On 21 January 2019, the UK government published its draft statutory instrument on State aid, outlining the changes to the UK State aid regime in the event of a no deal Brexit. Its publication comes at critical moment for the UK as it considers the potential options for leaving the European Union: (i) leave with a deal; (ii) leave without a deal; or (iii) postpone the date of leaving.

The State Aid (EU Exit) Regulations 2019 (“State Aid No Deal Regulation”), which still requires the approval of the UK Parliament, does not make material changes to the substance of the EU State aid framework, but rather transposes the regime into UK domestic law, establishing the UK Competition and Markets Authority (“CMA”) as the UK State aid enforcement authority, thereby replacing DG Comp.

This would put the UK in the position of having a national stand-alone State aid regulator. The State Aid No Deal Regulation also mandates the CMA adoption of existing EU State aid guidelines as statements of policy. Only minimal changes will be made to the guidelines to try to ensure their smooth operation following exit day.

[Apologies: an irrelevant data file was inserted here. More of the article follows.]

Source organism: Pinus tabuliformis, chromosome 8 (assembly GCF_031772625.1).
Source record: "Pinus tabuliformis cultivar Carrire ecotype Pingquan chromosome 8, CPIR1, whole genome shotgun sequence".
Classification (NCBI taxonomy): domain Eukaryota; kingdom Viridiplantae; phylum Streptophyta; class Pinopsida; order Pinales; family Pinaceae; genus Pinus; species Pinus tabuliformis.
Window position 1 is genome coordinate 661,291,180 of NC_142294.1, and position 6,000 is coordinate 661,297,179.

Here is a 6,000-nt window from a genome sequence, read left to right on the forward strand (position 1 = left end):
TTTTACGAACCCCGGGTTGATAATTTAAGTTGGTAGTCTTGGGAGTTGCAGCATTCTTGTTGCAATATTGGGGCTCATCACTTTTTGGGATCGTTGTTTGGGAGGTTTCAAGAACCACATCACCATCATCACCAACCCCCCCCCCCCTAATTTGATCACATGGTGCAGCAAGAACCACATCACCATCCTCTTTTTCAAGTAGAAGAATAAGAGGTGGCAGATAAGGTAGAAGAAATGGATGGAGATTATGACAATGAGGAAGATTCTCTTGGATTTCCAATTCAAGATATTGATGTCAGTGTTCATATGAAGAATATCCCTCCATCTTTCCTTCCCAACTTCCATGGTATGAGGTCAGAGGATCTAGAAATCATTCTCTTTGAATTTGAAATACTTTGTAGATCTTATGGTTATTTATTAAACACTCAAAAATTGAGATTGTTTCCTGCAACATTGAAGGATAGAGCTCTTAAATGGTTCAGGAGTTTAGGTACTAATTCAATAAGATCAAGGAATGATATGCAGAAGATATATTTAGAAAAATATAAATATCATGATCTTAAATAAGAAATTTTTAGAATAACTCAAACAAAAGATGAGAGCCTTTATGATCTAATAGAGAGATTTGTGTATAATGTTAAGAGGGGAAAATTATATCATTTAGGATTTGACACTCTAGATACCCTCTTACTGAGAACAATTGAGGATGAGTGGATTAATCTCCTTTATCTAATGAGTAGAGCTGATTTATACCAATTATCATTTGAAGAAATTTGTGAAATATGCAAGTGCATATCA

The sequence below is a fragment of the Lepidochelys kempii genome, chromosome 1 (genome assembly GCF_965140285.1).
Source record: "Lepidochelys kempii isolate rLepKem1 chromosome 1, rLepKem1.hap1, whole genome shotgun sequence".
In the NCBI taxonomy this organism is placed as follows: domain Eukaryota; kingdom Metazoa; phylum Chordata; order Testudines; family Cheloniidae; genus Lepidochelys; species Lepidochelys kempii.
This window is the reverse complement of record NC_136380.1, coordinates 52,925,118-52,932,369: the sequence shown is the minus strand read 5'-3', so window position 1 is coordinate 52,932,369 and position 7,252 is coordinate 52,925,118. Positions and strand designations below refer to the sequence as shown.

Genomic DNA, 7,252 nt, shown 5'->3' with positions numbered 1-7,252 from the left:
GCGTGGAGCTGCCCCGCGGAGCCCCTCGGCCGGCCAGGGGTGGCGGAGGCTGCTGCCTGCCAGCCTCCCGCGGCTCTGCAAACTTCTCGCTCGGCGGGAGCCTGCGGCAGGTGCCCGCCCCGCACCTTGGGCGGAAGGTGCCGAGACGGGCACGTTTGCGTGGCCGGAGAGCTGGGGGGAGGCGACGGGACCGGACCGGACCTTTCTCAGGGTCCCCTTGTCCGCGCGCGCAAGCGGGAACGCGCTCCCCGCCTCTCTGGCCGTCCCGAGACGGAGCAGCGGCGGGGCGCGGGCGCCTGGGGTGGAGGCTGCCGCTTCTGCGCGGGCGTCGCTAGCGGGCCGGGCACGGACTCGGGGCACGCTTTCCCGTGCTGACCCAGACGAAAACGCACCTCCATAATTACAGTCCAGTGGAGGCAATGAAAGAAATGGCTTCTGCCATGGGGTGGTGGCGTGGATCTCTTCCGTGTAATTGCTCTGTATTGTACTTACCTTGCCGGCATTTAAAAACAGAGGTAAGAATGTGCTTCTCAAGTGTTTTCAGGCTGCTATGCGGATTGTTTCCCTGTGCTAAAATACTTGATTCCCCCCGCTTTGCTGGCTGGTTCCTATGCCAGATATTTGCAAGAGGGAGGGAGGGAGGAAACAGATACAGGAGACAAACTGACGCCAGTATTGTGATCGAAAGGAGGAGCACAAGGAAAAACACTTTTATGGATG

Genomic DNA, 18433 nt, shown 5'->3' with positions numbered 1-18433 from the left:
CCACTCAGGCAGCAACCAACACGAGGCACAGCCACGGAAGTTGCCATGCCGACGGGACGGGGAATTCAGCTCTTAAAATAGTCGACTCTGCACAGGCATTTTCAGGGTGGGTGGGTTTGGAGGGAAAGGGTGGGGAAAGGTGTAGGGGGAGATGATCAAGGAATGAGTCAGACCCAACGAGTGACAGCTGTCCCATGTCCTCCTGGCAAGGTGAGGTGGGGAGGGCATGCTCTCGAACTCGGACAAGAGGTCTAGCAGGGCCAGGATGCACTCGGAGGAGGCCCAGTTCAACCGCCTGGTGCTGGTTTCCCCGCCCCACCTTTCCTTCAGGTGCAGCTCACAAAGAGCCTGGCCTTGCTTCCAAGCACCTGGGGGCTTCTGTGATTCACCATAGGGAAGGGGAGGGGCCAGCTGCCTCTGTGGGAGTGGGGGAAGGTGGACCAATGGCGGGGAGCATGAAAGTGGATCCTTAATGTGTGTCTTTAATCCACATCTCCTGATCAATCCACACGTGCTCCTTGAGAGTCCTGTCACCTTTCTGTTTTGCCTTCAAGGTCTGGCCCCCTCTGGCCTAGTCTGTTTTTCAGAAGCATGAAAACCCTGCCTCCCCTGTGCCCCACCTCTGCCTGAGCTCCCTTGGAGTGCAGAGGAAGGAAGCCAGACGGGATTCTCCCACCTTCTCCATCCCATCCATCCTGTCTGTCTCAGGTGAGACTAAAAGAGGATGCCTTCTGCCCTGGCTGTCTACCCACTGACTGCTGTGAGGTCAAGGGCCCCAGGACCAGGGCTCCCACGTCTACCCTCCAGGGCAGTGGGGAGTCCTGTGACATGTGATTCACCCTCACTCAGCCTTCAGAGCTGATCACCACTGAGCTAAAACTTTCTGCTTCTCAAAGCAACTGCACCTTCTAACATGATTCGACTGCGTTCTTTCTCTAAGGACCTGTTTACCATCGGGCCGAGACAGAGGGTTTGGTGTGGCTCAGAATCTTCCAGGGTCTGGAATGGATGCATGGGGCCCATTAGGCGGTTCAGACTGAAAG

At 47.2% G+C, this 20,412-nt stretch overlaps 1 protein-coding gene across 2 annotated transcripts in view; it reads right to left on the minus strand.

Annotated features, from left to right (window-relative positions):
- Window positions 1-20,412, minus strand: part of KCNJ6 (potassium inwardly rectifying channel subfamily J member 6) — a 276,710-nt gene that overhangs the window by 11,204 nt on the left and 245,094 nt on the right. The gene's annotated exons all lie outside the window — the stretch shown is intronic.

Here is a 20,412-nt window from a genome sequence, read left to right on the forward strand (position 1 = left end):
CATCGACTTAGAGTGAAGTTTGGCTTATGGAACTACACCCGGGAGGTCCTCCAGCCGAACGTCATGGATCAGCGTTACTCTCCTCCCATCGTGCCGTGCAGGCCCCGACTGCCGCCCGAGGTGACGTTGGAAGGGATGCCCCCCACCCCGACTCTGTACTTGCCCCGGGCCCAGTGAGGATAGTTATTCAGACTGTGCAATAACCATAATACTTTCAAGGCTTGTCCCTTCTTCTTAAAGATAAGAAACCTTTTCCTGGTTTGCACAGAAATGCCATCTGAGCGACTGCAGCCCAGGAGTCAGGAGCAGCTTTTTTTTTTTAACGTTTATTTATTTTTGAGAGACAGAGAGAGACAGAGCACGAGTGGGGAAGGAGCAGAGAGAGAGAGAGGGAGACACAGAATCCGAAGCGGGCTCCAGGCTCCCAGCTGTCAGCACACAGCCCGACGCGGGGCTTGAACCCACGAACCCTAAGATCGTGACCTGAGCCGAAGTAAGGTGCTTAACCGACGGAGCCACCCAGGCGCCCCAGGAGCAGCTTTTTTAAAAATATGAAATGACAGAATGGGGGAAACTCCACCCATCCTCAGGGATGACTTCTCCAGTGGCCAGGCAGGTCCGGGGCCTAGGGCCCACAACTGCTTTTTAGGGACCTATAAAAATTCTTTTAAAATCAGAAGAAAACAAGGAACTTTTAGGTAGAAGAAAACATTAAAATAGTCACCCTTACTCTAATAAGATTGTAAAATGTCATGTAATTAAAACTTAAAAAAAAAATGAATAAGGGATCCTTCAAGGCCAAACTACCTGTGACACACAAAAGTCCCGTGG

The State Aid No Deal Regulation was closely followed by associated CMA guidance on 23 January 2019, which further clarified its State aid functions in the event of a no deal Brexit.

According to the CMA guidance, the key aspects of the CMA’s role in State aid are as follows:

  • Procedure. The State Aid No Deal Regulation keeps as similar an approach to the current DG Comp rules as possible to ensure certainty and continuity. The CMA will endeavour to be accessible to grantors of aid and to make its procedures as clear and efficient as possible. It is also required to publish a notice, on or before exit day, setting out the form and content of: notifications; complaints; the submission of annual reports in relation to existing aid schemes, and aid which is exempt from notification; and summary information for aid that is exempt from notification.

The CMA expects to publish these notices before the end of March 2019.